At the other end of the economic spectrum, banking practices will – one hopes – be better regulated, following a prolonged period of stunning financial irresponsibility. Clearly, however, nationalization, or a state-managed economy, is not in the cards.
For all the discomforts that may lie ahead, Britain is not about to enter an age of brutal austerity. Instead, what the coalition seems to be proposing is a sort of correction, a retrenchment from various excesses and dysfunctions to something more restrained and disciplined. And it seems that this agenda has captured a deep, if mostly unspoken vein of popular feeling – a consensus that something has been amiss in “broken Britain,” and that something needs to be done about it.
Now that the problem has been articulated, one can sense not only general agreement, but almost palpable relief. Perhaps the age of irresponsibility is over; perhaps we no longer have to shop until we drop; perhaps the compact between the individual and the government, in which both are understood to have obligations as well as rights, can be restored; perhaps the state will cease to treat its citizens like maladjusted adolescents, of whom nothing much can be demanded and to whom everything is permitted.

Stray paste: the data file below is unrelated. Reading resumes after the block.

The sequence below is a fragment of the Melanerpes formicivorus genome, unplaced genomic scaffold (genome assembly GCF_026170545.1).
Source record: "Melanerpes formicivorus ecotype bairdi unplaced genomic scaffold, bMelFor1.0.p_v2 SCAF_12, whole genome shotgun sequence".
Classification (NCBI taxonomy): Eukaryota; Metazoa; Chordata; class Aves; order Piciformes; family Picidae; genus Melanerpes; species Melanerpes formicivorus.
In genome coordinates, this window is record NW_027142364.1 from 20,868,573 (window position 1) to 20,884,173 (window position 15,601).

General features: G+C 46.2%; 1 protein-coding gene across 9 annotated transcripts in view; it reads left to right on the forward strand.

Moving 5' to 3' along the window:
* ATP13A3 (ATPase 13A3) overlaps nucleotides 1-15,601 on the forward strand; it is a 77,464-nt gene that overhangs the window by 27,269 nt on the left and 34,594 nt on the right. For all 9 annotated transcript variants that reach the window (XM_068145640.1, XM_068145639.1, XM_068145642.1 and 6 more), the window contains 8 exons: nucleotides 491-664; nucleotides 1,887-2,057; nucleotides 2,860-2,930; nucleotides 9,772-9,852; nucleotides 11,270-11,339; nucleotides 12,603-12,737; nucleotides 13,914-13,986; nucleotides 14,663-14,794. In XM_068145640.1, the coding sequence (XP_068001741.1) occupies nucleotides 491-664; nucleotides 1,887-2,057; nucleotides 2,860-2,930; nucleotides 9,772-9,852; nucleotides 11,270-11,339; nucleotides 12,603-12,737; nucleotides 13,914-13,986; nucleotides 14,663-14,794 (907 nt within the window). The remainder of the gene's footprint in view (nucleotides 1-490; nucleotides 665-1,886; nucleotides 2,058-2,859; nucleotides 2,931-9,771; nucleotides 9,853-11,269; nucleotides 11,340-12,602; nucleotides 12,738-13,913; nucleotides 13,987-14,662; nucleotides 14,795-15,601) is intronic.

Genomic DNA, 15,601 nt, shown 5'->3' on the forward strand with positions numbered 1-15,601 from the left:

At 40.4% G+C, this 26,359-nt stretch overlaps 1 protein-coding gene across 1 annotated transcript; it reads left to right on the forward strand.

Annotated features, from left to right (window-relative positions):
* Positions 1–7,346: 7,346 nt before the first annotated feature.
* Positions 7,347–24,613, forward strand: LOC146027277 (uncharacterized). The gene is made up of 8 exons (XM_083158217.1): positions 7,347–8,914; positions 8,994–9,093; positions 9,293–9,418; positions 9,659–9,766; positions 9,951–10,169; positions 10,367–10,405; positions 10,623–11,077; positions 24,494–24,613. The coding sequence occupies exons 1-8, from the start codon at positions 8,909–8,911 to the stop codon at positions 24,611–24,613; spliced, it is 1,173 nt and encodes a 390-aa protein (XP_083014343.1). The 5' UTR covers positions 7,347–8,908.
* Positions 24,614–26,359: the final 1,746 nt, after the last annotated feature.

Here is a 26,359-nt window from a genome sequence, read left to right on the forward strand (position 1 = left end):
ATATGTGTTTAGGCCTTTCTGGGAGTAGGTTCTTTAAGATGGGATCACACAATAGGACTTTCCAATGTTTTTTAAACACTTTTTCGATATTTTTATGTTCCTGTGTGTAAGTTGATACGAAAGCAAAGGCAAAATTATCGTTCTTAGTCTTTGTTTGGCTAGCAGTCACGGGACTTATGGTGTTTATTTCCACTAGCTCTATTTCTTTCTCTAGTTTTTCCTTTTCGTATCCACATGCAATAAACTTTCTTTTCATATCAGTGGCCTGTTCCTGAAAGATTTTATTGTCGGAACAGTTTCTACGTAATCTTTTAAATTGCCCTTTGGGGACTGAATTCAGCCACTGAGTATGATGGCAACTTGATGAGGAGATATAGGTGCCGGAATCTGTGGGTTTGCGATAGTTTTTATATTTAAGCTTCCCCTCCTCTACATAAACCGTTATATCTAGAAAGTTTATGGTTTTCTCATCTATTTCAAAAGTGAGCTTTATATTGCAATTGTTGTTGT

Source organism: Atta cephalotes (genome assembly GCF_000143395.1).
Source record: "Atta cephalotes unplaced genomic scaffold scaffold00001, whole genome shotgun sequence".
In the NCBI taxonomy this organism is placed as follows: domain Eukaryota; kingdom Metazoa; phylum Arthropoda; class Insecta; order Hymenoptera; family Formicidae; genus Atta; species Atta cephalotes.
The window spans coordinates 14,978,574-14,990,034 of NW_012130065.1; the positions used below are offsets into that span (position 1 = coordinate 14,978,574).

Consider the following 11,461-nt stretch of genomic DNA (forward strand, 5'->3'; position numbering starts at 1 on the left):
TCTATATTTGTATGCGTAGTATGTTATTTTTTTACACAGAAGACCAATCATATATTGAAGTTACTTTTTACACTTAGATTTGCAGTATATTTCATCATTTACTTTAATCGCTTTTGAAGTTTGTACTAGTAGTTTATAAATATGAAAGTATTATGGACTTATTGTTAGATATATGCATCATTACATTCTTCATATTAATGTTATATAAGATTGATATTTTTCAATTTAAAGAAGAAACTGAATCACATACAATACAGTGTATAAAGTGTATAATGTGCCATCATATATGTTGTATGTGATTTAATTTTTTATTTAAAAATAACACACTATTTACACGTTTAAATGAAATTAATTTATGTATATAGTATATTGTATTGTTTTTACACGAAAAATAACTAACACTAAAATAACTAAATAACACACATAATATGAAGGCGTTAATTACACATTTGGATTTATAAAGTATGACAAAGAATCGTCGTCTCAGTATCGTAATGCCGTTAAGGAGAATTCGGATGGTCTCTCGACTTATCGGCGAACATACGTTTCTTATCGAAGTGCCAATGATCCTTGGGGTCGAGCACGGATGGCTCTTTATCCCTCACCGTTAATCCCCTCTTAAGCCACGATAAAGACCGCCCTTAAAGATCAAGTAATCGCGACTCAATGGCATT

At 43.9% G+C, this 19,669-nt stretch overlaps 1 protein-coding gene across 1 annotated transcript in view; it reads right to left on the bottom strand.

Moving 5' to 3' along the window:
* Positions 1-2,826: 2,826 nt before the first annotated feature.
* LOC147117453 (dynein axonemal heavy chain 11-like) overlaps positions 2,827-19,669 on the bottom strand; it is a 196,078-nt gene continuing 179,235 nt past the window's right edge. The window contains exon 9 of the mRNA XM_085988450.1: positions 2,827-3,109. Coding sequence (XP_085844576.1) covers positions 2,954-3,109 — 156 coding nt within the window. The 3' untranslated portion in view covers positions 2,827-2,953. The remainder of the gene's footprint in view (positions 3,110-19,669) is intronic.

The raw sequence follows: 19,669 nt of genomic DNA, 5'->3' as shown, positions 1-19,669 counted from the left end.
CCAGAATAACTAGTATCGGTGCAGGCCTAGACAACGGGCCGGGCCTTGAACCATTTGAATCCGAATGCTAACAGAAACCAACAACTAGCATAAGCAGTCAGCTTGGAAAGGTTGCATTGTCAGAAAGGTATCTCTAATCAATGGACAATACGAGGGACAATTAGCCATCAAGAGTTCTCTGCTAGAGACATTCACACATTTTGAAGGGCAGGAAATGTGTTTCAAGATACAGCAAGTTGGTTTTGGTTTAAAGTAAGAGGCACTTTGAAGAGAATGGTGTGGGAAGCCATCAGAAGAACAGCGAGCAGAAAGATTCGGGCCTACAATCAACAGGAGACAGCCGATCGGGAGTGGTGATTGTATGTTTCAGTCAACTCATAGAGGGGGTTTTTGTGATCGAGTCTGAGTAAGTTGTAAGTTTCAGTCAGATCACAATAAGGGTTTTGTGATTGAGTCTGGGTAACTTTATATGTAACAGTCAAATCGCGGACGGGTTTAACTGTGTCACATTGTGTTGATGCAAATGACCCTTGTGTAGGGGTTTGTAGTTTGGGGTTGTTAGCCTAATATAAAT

Instead of polemical mudslinging, words like “realism,” “necessity,” and “practicality” have again entered the public domain. The ubiquitous sense of entitlement, accompanied by automatic skepticism about all things political, seems to have been replaced by a recognition that some problems are not susceptible to simple left-right explanations or solutions; that the government is neither omnipotent nor always ill-intentioned; and that there are limits to the prosperity that politics can provide.
The tone of stern warning has recently been adopted by other European leaders. But the coalition has one thing going for it: the Brits still love a crisis – and being told that they are in the middle of one has played very well. There is a challenge to meet, a reason to pull together.
It is difficult to know how long this sentiment of solidarity will last. Politics abhors equilibrium as much as nature abhors a vacuum; and undoubtedly, tensions within the coalition, as well as outside it, will surface. Still, possibly the British mood portends a wider change of climate for Western liberal democracies, and the onset of a new, less indulgent era.
For now, the British upper lip seems to have regained some of its stiffness. One hopes that this will last long enough for British society to regain its stability and its much-needed vigor.
Eva Hoffman is the author of seven books, including Lost in Translation and Time. She has written and lectured internationally on contemporary politics and culture, as well as exile, memory, and Eastern European history. This commentary is published by DAILY NEWS EGYPT in collaboration with Project Syndicate (www.project-syndicate.org).